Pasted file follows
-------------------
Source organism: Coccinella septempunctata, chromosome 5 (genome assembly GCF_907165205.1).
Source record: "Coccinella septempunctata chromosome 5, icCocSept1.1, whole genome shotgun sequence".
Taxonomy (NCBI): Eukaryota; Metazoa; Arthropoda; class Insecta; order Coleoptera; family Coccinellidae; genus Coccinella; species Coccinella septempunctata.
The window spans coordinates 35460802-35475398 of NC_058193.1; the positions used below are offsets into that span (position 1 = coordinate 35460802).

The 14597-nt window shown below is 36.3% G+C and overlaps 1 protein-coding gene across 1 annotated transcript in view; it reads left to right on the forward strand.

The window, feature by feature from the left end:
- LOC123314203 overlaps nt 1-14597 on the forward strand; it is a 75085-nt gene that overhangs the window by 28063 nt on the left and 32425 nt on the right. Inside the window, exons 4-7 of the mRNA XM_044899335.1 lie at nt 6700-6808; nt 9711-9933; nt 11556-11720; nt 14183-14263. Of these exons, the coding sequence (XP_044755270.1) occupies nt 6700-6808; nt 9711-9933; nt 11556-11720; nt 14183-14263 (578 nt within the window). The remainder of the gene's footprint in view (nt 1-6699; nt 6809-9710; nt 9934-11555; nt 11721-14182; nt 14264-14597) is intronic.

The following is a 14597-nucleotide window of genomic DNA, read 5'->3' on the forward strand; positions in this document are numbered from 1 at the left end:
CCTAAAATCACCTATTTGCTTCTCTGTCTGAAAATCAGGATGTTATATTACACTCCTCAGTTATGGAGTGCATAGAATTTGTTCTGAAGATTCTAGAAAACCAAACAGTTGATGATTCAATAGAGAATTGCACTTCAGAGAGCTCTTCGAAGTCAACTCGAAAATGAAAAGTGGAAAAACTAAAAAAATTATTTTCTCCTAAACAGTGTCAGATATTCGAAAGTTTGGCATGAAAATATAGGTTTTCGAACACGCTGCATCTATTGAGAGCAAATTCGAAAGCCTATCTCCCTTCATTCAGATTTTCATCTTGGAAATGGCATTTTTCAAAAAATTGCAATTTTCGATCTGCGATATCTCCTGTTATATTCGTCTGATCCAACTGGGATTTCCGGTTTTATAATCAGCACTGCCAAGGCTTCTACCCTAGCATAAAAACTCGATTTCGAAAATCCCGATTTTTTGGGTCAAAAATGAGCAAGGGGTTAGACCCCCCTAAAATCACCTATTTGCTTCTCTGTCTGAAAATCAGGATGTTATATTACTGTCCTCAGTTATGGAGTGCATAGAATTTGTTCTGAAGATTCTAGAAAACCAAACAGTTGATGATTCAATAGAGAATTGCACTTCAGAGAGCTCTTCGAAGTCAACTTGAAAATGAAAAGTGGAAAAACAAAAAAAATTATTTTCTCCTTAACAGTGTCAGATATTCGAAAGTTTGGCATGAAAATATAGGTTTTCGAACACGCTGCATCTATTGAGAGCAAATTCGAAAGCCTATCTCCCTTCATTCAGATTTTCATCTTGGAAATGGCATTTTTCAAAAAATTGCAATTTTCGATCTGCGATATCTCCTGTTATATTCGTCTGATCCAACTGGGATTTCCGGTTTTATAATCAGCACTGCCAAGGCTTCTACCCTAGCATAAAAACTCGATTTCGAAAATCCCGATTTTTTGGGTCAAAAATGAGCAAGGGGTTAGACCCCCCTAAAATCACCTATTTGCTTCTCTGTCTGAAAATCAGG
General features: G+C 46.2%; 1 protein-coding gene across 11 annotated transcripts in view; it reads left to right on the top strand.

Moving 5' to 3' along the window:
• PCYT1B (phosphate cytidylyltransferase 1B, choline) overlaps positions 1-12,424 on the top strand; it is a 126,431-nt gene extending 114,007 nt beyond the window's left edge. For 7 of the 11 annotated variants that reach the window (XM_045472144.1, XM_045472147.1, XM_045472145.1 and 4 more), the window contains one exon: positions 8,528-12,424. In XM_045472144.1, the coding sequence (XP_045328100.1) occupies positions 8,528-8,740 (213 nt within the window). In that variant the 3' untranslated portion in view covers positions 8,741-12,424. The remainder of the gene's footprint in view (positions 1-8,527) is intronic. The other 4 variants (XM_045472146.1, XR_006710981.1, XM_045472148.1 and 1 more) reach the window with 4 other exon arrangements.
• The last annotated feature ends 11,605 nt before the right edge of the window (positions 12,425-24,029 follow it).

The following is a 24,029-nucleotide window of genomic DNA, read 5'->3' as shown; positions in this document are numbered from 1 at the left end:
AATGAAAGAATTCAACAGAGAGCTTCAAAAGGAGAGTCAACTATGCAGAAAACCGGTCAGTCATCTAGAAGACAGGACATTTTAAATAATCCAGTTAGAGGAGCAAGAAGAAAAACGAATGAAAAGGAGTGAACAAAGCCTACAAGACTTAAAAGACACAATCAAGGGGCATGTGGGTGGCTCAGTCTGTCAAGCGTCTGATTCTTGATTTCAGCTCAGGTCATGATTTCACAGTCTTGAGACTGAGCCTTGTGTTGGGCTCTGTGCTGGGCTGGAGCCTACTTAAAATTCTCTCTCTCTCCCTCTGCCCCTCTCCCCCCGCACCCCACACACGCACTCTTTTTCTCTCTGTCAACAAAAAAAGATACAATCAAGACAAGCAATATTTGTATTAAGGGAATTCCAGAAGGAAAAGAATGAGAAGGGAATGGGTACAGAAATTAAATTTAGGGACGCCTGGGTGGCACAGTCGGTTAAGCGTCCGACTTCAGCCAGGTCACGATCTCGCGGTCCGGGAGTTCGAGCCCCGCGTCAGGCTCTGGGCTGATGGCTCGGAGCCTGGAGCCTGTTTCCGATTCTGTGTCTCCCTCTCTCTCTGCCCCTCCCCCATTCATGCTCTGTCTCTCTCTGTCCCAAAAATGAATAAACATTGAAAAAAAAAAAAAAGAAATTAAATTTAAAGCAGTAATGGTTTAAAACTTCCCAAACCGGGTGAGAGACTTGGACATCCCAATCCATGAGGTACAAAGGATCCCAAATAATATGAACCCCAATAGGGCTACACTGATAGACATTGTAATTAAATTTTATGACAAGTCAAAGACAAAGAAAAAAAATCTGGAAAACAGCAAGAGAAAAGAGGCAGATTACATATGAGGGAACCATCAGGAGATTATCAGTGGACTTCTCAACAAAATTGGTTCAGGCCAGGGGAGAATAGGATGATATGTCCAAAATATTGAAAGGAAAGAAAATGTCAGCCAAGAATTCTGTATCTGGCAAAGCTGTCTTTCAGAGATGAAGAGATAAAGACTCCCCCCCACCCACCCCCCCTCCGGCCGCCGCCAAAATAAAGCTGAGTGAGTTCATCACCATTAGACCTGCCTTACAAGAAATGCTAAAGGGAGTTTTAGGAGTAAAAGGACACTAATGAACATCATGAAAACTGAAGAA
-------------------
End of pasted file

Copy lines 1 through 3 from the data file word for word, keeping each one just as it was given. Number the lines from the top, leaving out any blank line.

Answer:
Source organism: Coccinella septempunctata, chromosome 5 (genome assembly GCF_907165205.1).
Source record: "Coccinella septempunctata chromosome 5, icCocSept1.1, whole genome shotgun sequence".
Taxonomy (NCBI): Eukaryota; Metazoa; Arthropoda; class Insecta; order Coleoptera; family Coccinellidae; genus Coccinella; species Coccinella septempunctata.